à Dieu

Starting a little work on Jacques Derrida, I’ve just read his moving funeral oration for fellow philosopher Emmanuel Lévinas, titled “Adieu.” Derrida’s reflections are too profound to do them justice, but I’ll provide a little snippet here:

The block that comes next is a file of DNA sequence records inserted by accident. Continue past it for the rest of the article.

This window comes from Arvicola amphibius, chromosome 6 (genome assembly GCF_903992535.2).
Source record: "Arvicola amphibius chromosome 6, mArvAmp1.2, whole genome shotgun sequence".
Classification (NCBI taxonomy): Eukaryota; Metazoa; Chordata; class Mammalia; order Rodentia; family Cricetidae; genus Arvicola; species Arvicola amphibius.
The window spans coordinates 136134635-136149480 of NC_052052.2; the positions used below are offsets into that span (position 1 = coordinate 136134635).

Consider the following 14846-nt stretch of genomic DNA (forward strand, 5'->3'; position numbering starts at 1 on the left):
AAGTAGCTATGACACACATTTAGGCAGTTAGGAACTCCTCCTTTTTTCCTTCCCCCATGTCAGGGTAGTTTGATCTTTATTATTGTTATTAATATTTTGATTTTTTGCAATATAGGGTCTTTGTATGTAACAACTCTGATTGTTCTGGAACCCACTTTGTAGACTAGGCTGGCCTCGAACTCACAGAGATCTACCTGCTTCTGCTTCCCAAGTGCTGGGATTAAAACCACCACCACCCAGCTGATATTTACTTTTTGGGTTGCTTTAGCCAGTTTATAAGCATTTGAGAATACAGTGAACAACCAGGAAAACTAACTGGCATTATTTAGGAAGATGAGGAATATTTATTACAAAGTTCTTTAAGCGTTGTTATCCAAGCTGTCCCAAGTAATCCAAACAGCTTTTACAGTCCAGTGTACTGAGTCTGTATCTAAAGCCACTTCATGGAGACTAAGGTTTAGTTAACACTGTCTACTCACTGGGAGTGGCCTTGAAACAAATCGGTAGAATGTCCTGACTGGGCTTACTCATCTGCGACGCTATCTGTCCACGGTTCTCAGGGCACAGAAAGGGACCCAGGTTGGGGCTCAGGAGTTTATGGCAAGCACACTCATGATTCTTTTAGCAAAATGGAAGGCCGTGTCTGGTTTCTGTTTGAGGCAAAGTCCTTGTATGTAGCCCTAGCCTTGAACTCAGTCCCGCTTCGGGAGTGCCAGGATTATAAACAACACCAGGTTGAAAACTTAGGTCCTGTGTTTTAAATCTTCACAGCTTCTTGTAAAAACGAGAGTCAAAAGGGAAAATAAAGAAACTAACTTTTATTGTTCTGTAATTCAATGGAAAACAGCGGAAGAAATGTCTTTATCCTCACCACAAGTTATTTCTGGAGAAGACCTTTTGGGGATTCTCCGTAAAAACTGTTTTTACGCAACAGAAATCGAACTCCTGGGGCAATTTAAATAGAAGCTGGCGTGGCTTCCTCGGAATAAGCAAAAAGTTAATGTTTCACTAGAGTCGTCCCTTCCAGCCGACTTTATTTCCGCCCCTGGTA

One day, on the rue Michel Ange, during one of those conversations whose memory I hold so dear, one of those conversations illuminated by the radiance of his thought, the goodness of his smile, the gracious humor of his ellipses, he said to me: “You know, one often speaks of ethics to describe what I do, but what really interests me in the end is not ethics, not ethics alone, but the holy, the holiness of the holy.” And I then thought of a singular separation, the unique separation of the curtain or veil that is given, ordered and ordained, by God, the veil entrusted by Moses to an inventor or an artist rather than to an embroiderer, the veil that would separate the holy of holies in the sanctuary. And I also thought of how other Talmudic Lessons sharpen the necessary distinction between sacredness and holiness, that is, the holiness of the other, the holiness of the person, who is, as Emmanuel Lévinas said elsewhere, “more holy than a land, even a holy land, since, faced with an affront made to a person, this holy land appears in its nakedness to be but stone and wood.”

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